On May 15, Elisabeth Bing died at the age of 100. It is no exaggeration to say that during her long life she perhaps did more than any other individual to humanize childbirth practices in the United States. Obituaries and tributes to her rightly celebrate her role as a founding mother of the Lamaze movement in America and a lifelong advocate for improvement in maternity care.
Since the global financial crisis in 2008, the world has paid close attention to corporations and banks around the world that have faced financial trouble, especially if there is some aspect of scandal involved. The list below gives a brief overview of some of the most notorious company implosions from the last three decades.
Recent scientific advances have enabled us to have more control than ever over how and when we reproduce. However, these developments have resulted in serious legal discussions, raising the question: Do we lose the right to control what happens to our reproductive materials once they have left our body? Here, Jesse Wall discusses the courts’ different approaches for such disputes and the justification for their decisions.
John Aubrey might have made an excellent literary agent. When Charles II was restored, Aubrey told Thomas Hobbes to come down to London straight away to get his portrait painted. It was a successful bid for patronage. Aubrey correctly calculated that Hobbes would meet the King at the studio of Samuel Cooper, ‘the prince’ of miniaturists. Cooper painted two watercolour miniatures, ‘as like as art could afford’. One the King took away for his ‘closet’ at Whitehall Palace, and another was not finished.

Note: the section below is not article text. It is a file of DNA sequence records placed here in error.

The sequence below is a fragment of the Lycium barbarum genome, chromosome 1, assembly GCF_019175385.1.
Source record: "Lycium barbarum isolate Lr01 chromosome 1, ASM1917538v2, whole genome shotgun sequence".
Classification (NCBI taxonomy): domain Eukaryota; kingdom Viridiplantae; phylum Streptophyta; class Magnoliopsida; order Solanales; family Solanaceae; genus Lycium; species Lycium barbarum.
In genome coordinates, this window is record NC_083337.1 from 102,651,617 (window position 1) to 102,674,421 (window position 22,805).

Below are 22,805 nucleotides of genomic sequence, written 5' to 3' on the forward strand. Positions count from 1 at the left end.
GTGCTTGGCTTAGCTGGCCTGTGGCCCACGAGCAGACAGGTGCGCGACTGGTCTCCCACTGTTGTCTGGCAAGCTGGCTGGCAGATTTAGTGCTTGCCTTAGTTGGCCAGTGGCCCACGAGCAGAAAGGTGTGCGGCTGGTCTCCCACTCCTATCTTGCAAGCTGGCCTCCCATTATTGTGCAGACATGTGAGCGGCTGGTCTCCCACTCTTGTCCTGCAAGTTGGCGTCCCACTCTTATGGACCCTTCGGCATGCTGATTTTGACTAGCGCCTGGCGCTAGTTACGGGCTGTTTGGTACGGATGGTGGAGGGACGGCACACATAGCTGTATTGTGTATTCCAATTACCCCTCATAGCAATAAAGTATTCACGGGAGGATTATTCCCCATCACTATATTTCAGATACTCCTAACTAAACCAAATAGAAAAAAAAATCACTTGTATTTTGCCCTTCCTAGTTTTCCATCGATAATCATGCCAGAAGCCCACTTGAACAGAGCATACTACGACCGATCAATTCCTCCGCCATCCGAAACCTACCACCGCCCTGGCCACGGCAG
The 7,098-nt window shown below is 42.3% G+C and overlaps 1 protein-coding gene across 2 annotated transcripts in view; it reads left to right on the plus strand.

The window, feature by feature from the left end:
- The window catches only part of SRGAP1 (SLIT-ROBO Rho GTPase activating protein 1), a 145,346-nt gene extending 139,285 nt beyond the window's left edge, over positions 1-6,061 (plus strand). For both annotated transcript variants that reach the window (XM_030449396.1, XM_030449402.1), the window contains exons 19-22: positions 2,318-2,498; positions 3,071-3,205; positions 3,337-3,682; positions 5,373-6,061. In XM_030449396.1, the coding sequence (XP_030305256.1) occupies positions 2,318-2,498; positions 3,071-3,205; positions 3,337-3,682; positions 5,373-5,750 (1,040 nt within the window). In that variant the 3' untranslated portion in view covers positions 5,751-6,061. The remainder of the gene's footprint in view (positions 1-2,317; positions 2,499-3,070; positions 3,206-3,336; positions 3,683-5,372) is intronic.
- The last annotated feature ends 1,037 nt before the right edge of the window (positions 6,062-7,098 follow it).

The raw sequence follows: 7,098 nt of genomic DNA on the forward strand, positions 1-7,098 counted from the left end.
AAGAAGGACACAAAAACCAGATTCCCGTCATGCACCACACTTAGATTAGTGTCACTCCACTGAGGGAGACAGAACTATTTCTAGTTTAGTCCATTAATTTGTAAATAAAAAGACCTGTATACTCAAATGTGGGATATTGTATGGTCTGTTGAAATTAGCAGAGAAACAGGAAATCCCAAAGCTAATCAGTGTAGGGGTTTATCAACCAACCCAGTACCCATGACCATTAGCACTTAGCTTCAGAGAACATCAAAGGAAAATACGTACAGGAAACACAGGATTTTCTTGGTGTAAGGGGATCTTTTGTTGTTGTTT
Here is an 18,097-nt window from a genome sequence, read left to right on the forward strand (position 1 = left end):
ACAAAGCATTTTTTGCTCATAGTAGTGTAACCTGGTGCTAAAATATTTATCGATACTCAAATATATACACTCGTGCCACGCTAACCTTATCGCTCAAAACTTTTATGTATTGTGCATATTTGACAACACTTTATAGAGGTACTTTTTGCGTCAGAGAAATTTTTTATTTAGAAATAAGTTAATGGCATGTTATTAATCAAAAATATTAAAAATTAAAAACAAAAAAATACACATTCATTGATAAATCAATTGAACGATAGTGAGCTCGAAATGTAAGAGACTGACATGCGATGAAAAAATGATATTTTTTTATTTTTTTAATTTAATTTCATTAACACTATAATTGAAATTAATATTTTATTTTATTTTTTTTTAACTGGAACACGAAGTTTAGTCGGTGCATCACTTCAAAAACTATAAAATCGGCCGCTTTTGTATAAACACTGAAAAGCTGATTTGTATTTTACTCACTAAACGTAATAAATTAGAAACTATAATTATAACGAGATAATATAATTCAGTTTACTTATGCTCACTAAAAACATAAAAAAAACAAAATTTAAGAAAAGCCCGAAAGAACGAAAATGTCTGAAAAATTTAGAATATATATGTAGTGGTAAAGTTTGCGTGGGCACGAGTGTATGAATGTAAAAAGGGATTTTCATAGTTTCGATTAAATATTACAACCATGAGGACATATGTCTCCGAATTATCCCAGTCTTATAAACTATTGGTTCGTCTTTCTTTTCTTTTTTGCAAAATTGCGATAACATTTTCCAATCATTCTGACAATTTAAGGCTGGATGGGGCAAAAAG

How would law look different if we had always known about climate change? One difference – I would suggest – is that it would have been constructed so as to self-adapt to the changing context that it seeks to govern. What does it mean to self-adapt? An example of self-adapting law can be found in long term supply agreements.
The moral outrage at the actions of Islamic State (IS) is easy to both express and justify. An organisation that engages in immolation, decapitation, crucifixion and brutal corporal punishment; that seemingly deploys children as executioners; that imposes profound restrictions on the life-choices and opportunities of women; and that destroys cultural heritage that predates Islam is despicable. What drives such condemnation is complex and multifaceted, however.
In support of Independent Bookshop Week, a campaign run by the Booksellers Association that supports independent bookstores, we asked the Oxford University Press UK office what their favorite independent bookstores were.
At one point in the recent film The Imitation Game the detective assigned to his case asks Alan Turing whether machines could think. The dialogue that follows is perhaps not very illuminating philosophically, but it does remind us of an important point: the computer revolution that Turing helped to pioneer gave a huge impetus to interest in what we now call the mind-body problem. In other words, how is the mind related to the body? How could a soggy grey mass such as the brain give rise to the extraordinary phenomenon of consciousness?